Tokyo Stocks Hit Two-Week Closing High in Thin Trade
Japanese stocks closed at their highest in nearly two weeks Tuesday as investors picked up
recently pressured shares such as Sony, encouraged by a softening yen and after news from Merrill Lynch prompted a rally on Wall Street.
But trade was thin and gains were limited as many institutional investors were away for Christmas holidays.
The Nikkei 225 Average closed 1.9 percent higher. Exporters such as Hitachi and Nissan also gained. Bank counters such as Mitsubishi UFJ Financial, Sumitomo Mitsui Financial and Citibank's Tokyo shares also climbed.
The yen rebounded from a seven-week low against the U.S. dollar on Tuesday as investors trimmed positions in a holiday-thinned market.
Merrill Lynch's announcement on Monday that it would sell up to $6.2 billion in shares to Singapore state investor Temasek Holdings and Davis Selected Advisers, also improved risk demand, supporting high-yielders such as the Australian and New Zealand dollars.
China's Shanghai Composite Index edged down lower, led by PetroChina and other large-caps which triggered the market's surge on Monday. But most shares rose on Tuesday, and turnover stayed active. PetroChina, the most heavily weighted stock, slipped over 1 percent in what traders said was profit-taking after it jumped 4.65 percent on Monday.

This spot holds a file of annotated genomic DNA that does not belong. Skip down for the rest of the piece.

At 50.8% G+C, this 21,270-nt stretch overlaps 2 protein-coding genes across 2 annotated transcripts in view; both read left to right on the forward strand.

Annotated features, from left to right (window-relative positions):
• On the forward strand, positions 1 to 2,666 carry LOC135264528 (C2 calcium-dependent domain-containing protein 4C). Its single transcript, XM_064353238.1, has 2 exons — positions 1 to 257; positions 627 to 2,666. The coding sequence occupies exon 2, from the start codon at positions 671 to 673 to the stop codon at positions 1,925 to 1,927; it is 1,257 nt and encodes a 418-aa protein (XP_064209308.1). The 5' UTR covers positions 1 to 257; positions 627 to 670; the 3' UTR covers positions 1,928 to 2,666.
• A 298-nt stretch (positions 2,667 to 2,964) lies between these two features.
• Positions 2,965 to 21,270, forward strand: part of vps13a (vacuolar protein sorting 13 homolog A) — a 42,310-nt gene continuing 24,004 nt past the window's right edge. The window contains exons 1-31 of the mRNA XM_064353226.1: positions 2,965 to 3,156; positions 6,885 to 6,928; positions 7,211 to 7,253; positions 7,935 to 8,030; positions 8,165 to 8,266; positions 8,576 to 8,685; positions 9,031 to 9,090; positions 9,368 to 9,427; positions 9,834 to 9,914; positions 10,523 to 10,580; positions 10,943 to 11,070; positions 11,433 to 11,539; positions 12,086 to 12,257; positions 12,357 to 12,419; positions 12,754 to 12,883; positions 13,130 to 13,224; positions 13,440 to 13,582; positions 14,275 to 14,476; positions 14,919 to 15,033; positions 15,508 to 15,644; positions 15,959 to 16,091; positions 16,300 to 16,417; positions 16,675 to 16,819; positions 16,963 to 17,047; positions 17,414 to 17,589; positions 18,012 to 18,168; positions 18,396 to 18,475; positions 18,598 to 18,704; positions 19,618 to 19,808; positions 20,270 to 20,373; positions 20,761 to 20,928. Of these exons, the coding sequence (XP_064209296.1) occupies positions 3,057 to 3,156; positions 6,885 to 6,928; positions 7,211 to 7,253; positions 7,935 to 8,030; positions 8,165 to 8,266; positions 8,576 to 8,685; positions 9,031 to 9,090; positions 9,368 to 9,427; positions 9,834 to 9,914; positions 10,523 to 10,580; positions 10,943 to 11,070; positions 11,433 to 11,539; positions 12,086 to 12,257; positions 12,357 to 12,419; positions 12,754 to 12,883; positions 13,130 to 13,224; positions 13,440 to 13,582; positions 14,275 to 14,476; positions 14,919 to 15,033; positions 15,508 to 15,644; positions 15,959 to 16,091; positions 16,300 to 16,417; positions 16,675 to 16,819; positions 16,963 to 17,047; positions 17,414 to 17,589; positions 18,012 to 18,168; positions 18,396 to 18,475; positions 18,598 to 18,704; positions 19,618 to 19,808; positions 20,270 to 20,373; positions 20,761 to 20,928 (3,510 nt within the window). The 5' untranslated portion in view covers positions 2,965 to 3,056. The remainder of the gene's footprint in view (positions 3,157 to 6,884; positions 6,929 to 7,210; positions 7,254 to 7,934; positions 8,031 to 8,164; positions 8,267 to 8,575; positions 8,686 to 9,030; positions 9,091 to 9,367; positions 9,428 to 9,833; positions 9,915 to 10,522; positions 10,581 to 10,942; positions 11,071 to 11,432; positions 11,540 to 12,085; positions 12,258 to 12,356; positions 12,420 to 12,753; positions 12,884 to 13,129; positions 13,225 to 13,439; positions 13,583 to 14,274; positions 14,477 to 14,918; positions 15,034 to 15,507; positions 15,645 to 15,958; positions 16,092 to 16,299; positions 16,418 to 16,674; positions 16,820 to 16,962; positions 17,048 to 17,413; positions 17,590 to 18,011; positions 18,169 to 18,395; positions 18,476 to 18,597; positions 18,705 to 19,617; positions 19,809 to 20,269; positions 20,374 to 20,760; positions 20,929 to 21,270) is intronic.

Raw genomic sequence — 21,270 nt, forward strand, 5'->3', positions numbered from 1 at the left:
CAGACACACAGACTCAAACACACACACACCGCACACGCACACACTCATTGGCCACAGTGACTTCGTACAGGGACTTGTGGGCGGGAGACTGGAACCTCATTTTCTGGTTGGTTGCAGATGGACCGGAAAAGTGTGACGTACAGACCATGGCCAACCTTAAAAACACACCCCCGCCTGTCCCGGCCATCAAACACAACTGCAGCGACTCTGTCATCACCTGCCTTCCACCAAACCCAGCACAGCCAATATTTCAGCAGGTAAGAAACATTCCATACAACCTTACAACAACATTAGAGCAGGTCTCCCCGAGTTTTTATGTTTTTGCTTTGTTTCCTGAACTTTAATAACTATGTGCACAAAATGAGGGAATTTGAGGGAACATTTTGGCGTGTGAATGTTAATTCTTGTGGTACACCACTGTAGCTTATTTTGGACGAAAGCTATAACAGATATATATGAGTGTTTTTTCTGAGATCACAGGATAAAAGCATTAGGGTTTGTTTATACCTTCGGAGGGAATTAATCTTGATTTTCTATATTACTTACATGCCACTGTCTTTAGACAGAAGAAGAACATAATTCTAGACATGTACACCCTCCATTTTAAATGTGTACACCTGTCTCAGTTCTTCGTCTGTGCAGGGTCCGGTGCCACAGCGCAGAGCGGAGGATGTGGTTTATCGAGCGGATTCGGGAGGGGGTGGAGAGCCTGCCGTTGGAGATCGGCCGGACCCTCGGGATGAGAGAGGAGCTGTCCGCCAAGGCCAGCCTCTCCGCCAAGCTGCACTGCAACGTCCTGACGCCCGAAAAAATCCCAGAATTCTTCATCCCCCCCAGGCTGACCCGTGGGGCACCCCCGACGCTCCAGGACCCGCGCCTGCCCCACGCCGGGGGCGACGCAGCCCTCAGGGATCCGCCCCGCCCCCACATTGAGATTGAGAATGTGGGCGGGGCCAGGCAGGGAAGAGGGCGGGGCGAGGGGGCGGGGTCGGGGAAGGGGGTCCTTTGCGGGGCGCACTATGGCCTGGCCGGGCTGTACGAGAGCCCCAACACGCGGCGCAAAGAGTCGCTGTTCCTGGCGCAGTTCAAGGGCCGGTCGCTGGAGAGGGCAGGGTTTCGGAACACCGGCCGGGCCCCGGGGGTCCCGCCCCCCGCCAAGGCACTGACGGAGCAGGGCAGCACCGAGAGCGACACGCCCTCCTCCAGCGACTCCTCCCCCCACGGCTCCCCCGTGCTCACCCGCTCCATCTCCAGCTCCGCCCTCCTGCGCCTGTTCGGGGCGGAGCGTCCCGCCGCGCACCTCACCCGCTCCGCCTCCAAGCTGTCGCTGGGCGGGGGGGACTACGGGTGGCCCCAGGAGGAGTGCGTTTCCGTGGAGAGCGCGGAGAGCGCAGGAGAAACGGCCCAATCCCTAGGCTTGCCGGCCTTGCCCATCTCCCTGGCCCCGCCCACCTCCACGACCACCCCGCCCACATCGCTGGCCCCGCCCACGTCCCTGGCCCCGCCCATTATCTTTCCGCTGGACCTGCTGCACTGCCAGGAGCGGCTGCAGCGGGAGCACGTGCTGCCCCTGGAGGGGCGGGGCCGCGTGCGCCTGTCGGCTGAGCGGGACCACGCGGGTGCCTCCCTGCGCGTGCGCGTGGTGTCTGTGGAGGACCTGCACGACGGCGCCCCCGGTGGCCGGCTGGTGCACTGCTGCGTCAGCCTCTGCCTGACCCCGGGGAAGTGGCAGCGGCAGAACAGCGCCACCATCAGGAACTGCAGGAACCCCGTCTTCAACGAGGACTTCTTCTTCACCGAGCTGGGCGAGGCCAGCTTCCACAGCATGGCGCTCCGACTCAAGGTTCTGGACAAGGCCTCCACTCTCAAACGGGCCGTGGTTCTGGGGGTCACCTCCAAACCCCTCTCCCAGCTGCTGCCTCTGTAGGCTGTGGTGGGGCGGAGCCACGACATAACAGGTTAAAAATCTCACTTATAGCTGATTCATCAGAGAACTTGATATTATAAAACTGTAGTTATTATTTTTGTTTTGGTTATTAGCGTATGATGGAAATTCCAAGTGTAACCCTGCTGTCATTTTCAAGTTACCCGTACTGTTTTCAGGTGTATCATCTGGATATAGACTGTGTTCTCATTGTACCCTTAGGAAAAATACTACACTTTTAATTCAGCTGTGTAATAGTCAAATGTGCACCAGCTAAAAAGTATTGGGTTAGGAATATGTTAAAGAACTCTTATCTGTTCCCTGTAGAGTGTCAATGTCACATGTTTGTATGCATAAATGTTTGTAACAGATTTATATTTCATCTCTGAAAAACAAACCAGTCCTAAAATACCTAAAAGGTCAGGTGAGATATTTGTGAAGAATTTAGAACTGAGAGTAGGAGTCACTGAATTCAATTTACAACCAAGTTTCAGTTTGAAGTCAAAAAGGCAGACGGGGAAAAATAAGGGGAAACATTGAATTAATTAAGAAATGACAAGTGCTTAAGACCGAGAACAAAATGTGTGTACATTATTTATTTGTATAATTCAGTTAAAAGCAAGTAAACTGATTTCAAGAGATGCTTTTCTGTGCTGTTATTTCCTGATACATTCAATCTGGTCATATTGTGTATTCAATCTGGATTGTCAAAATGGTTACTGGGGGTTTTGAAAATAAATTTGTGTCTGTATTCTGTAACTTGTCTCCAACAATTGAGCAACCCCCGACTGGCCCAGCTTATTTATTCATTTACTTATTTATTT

All major Asian markets including Hong Kong and South Korea are closed for the Christmas holiday. Asian markets rallied Christmas Eve Monday, lifted by technology and bank stocks as stronger-than-expected U.S. consumer spending calmed fears the world's top economy was heading into a recession.
Christmas Eve brought glad tidings to Wall Street, with holiday cheer emanating from the battered financial sector and spreading through the market. Major indexes closed near their highs for the day, as investors built on a rally last week that finally brought Santa Claus to the stock market.